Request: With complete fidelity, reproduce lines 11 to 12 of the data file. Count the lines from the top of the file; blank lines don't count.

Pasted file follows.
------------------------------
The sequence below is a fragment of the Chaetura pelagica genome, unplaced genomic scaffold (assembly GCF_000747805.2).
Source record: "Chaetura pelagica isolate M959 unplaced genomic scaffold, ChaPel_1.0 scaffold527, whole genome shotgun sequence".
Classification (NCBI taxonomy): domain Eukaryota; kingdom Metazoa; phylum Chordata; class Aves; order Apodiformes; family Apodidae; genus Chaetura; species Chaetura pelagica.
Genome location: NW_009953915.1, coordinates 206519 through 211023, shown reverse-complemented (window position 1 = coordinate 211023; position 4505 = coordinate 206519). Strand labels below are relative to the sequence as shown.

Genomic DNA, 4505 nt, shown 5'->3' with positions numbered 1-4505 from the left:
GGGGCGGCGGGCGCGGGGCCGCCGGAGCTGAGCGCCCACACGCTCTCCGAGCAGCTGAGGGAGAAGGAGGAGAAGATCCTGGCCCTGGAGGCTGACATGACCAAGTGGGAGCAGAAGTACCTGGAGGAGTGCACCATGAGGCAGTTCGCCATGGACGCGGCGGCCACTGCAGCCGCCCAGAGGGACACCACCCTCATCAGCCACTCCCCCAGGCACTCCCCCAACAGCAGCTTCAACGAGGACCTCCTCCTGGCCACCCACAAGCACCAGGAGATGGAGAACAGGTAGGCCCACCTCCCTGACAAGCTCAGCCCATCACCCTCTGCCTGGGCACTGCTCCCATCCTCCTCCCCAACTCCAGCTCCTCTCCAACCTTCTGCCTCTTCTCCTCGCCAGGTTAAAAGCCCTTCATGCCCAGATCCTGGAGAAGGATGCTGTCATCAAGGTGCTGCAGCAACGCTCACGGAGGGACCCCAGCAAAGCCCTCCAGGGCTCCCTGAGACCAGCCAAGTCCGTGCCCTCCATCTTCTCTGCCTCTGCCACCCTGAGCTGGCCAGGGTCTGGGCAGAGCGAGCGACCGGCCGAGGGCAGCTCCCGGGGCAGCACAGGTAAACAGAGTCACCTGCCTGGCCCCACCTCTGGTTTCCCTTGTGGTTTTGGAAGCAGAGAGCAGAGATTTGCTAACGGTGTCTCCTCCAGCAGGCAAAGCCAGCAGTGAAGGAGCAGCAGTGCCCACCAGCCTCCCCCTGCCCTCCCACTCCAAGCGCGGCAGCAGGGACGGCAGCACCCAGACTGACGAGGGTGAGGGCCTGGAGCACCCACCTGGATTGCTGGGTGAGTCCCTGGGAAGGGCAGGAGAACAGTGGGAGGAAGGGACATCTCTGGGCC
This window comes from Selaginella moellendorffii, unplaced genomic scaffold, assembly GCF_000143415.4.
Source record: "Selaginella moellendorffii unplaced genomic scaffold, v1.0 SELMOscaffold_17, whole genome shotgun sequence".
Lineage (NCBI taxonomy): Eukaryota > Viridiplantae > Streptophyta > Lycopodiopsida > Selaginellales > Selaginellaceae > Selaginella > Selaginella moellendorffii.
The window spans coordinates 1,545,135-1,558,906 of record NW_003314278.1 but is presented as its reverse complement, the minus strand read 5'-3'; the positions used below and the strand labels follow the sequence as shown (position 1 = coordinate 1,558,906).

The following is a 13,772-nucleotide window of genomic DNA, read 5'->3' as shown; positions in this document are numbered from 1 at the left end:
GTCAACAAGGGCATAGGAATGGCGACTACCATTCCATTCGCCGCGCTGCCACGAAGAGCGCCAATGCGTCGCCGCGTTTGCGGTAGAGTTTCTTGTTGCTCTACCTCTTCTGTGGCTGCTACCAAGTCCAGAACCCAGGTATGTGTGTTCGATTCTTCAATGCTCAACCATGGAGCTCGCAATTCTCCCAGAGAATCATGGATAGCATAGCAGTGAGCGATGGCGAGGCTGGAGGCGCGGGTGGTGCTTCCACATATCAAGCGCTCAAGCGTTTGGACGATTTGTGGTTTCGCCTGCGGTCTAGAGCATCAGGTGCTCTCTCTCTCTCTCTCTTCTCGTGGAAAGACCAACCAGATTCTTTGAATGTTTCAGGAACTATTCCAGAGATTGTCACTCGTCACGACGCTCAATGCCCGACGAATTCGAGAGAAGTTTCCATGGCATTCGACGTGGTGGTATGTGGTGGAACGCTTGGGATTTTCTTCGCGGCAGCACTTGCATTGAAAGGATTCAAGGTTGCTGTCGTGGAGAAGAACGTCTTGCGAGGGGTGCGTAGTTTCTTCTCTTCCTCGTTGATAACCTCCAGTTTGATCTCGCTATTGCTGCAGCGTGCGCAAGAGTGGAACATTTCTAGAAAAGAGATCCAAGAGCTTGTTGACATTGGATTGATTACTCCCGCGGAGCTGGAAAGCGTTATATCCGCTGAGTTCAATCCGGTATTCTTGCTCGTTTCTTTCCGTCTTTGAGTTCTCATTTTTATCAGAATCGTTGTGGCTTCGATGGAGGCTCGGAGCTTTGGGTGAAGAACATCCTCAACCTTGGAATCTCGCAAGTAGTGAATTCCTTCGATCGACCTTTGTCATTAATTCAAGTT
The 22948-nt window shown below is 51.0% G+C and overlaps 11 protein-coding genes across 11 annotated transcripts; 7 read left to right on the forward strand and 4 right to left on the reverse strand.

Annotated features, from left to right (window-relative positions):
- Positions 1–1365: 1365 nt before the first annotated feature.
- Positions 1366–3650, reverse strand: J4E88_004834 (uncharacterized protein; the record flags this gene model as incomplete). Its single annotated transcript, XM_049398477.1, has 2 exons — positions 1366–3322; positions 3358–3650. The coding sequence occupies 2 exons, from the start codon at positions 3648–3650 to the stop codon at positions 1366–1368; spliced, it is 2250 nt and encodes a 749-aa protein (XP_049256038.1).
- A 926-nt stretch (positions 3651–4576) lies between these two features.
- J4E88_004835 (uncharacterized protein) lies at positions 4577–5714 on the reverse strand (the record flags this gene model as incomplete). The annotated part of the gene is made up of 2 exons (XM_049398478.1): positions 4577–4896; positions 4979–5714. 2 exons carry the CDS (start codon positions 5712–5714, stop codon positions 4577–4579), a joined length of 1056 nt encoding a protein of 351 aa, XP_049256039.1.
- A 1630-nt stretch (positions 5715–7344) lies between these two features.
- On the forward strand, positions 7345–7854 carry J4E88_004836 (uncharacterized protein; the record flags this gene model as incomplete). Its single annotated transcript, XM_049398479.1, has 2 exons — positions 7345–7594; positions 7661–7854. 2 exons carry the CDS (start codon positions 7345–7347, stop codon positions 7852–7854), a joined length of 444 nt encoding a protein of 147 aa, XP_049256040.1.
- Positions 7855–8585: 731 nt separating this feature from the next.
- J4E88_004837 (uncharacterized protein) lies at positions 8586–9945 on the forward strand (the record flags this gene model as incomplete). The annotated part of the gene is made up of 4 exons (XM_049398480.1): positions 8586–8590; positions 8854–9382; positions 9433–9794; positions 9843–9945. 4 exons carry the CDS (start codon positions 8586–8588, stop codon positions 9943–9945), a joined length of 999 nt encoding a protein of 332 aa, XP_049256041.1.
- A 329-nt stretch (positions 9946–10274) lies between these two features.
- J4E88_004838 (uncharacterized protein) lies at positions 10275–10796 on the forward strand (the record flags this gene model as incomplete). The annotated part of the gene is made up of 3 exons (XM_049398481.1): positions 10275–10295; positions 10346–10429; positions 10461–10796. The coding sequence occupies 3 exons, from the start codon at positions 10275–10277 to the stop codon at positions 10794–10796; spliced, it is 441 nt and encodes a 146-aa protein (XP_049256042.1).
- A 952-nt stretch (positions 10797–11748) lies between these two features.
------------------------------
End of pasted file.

The following is a 13,772-nucleotide window of genomic DNA, read 5'->3' as shown; positions in this document are numbered from 1 at the left end:
GTCAACAAGGGCATAGGAATGGCGACTACCATTCCATTCGCCGCGCTGCCACGAAGAGCGCCAATGCGTCGCCGCGTTTGCGGTAGAGTTTCTTGTTGCTCTACCTCTTCTGTGGCTGCTACCAAGTCCAGAACCCAGGTATGTGTGTTCGATTCTTCAATGCTCAACCATGGAGCTCGCAATTCTCCCAGAGAATCATGGATAGCATAGCAGTGAGCGATGGCGAGGCTGGAGGCGCGGGTGGTGCTTCCACATATCAAGCGCTCAAGCGTTTGGACGATTTGTGGTTTCGCCTGCGGTCTAGAGCATCAGGTGCTCTCTCTCTCTCTCTCTTCTCGTGGAAAGACCAACCAGATTCTTTGAATGTTTCAGGAACTATTCCAGAGATTGTCACTCGTCACGACGCTCAATGCCCGACGAATTCGAGAGAAGTTTCCATGGCATTCGACGTGGTGGTATGTGGTGGAACGCTTGGGATTTTCTTCGCGGCAGCACTTGCATTGAAAGGATTCAAGGTTGCTGTCGTGGAGAAGAACGTCTTGCGAGGGGTGCGTAGTTTCTTCTCTTCCTCGTTGATAACCTCCAGTTTGATCTCGCTATTGCTGCAGCGTGCGCAAGAGTGGAACATTTCTAGAAAAGAGATCCAAGAGCTTGTTGACATTGGATTGATTACTCCCGCGGAGCTGGAAAGCGTTATATCCGCTGAGTTCAATCCGGTATTCTTGCTCGTTTCTTTCCGTCTTTGAGTTCTCATTTTTATCAGAATCGTTGTGGCTTCGATGGAGGCTCGGAGCTTTGGGTGAAGAACATCCTCAACCTTGGAATCTCGCAAGTAGTGAATTCCTTCGATCGACCTTTGTCATTAATTCAAGTT